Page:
Three Things that Will Improve Your Teacher & Staff Retention Efforts

April 11, 2024

Here are three tried and true tips to support and drive up employee retention and wellbeing, along with some resources for deeper exploration:

1. DEFINE WELLNESS / WELLBEING. A common pitfall many leaders fall into is not reflecting on what these two words mean. If you don’t know what they mean, you won’t know what to do to achieve them. Wellness deals more with the physical and mental health of people, while wellbeing deals more with emotional, social needs, like belonging, engagement, purpose, meaning, autonomy. They relate to each other, but are not the same.

Additionally, I often see leaders get stuck in the narrow “hedonic” happiness definition (maximize pleasure and minimize pain). In defining your wellbeing metrics, consider Dr. Marty Seligman’s #PERMA model (positive emotion, engagement, positive relationships, meaning, and accomplishment) – or a version of any amended models, the #USsurgeongeneral framework for workplace wellbeing, or  Kathryn McEwen’s Resilience at Work (R@W) framework, among others.

2. THINK SYSTEMICALLY.  Part of the success of any wellness or wellbeing intervention depends on considering the inextricability of system stressors and leadership behaviors from employee experience at work. It’s often not effective (or even destructive) to offer token wellness hacks (pizza Fridays, standalone mindfulness sessions, gym memberships, jeans mondays, donut Wednesdays, or a 15-minute massage) without considering the contexts, timelines, stressors. It can’t just be a thing in isolation even if it’s easier to do it this way.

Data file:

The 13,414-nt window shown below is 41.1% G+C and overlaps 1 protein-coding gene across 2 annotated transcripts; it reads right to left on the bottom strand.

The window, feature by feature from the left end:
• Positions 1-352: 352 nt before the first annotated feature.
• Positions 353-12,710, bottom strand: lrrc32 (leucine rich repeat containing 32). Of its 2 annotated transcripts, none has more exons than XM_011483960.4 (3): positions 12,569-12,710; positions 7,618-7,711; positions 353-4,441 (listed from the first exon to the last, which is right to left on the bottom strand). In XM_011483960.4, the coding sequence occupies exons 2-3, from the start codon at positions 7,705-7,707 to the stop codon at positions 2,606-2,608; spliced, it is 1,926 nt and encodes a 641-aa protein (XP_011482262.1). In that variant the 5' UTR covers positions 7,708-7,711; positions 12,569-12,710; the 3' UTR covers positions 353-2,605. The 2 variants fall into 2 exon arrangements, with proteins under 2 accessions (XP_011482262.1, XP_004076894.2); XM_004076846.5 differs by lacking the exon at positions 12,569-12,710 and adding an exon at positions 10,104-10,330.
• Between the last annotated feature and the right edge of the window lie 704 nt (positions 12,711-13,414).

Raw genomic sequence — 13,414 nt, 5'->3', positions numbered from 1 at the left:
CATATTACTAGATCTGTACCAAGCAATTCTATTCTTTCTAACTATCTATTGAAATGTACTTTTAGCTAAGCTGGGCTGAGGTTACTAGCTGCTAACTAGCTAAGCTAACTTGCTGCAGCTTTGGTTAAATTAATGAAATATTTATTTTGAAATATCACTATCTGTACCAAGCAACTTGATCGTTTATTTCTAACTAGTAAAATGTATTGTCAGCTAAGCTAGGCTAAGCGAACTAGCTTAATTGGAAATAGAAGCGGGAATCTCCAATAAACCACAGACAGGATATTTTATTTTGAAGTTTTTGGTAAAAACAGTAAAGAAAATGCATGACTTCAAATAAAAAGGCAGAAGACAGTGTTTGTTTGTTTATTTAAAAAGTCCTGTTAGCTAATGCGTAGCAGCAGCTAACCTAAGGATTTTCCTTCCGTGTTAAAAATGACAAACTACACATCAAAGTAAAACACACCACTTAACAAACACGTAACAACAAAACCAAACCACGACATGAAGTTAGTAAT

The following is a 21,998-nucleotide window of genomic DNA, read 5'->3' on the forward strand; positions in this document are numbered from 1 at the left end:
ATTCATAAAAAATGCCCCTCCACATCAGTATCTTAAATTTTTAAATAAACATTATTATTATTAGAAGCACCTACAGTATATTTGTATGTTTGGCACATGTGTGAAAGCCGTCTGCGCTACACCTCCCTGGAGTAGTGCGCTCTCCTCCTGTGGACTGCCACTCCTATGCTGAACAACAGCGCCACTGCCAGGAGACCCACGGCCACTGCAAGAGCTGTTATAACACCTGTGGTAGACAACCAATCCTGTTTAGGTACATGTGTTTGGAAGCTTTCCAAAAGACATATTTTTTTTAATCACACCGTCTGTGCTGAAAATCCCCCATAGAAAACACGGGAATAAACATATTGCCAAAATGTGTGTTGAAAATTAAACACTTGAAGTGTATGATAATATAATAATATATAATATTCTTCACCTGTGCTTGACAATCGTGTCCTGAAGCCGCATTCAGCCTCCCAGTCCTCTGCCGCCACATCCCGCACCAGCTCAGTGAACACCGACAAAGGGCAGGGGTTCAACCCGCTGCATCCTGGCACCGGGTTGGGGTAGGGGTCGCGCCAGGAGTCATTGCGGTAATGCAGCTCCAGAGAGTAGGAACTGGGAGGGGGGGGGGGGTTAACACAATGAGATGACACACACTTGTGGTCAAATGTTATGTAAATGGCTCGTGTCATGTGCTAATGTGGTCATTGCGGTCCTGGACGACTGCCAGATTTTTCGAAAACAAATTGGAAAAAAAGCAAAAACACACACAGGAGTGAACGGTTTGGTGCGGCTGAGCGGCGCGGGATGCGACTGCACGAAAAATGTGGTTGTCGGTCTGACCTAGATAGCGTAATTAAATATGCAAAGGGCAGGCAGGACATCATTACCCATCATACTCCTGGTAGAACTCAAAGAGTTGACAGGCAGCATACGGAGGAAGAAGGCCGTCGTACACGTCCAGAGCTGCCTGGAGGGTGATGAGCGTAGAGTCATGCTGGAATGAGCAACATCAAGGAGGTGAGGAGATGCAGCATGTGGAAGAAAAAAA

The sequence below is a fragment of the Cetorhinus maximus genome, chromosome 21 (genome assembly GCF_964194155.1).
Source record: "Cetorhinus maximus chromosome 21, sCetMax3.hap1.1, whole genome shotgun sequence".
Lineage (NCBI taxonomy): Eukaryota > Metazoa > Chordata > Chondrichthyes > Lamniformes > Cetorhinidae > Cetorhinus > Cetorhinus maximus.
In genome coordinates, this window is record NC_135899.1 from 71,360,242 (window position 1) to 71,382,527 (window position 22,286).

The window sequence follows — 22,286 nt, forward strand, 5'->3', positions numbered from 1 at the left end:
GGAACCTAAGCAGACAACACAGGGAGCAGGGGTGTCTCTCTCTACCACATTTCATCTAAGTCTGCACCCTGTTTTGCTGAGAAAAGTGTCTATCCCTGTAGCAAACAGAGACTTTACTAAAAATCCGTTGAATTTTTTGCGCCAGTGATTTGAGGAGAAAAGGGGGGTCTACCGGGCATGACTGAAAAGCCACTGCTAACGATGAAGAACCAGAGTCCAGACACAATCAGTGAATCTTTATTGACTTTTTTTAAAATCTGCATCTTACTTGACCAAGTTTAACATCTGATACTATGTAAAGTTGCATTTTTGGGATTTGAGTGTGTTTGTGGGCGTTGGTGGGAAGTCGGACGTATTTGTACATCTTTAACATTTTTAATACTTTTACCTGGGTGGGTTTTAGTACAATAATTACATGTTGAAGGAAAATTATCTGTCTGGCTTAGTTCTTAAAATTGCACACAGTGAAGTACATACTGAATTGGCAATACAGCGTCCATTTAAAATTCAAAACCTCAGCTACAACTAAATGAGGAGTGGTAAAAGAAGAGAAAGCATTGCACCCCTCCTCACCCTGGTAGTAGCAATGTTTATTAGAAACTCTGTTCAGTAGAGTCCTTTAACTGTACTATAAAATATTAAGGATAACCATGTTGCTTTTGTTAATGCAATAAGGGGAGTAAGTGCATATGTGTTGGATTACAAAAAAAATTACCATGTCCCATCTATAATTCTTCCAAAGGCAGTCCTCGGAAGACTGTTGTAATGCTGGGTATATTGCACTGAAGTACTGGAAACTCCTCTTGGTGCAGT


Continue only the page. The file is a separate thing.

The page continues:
Imagine trying to stop a firefighter while they’re putting out a housefire and telling them you’d like to offer them a focus skills mindfulness session. Good intentions, bad timing.

More on the limitations of standalone wellbeing programs – William Fleming‘s research: https://lnkd.in/eF_DztMn

3. POSITIVE MESSAGING: Make your intervention be a #netpositive by considering how it is messaged.

Rather than just focusing on reducing harm, communicate the positive outcomes and potential benefits. What are the positives behind your reason for doing this work (the positive psychology approach)?

Why?

As an employee it doesn’t light my 🔥 to say “reduce stress” – I can easily retort saying I don’t need it because I’m not stressed, but saying “build connection, belonging, calmness” – you can always have more of those.

It’s a mindset people can get behind. For positive organizational transformation, it works better to be FOR something rather than only ANTI things. What are you FOR?

Anything I’ve missed? 

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